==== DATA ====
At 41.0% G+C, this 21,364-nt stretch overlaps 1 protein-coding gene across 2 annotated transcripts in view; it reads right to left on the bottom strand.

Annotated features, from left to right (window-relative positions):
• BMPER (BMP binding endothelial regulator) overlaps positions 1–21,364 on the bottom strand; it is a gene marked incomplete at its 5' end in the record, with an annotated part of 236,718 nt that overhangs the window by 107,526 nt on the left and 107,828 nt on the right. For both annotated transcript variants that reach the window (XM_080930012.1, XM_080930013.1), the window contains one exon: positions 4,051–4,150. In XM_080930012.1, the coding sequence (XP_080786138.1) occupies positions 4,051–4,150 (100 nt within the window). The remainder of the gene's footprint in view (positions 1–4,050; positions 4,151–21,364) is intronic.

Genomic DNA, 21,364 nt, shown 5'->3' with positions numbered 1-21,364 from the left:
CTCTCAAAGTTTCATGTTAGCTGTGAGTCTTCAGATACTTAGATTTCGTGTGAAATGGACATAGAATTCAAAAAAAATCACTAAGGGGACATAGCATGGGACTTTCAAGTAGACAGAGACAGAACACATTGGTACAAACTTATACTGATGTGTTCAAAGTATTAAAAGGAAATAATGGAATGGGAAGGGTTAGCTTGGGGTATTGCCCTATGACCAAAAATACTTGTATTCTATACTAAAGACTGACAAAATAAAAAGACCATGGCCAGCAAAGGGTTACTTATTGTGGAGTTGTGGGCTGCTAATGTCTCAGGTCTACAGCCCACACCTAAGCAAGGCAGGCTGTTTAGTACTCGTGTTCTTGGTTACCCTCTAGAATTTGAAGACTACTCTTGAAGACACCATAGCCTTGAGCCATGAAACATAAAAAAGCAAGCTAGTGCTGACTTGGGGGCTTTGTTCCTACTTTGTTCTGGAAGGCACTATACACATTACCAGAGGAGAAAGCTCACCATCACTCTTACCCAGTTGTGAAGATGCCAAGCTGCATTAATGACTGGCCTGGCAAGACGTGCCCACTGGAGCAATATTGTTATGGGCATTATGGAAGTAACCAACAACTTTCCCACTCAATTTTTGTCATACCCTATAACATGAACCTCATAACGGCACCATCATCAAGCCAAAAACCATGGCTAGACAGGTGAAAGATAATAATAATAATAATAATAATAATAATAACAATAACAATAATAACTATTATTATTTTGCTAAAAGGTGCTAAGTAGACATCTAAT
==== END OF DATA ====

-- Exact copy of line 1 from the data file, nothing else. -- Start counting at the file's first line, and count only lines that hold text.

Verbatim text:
At 41.0% G+C, this 21,364-nt stretch overlaps 1 protein-coding gene across 2 annotated transcripts in view; it reads right to left on the bottom strand.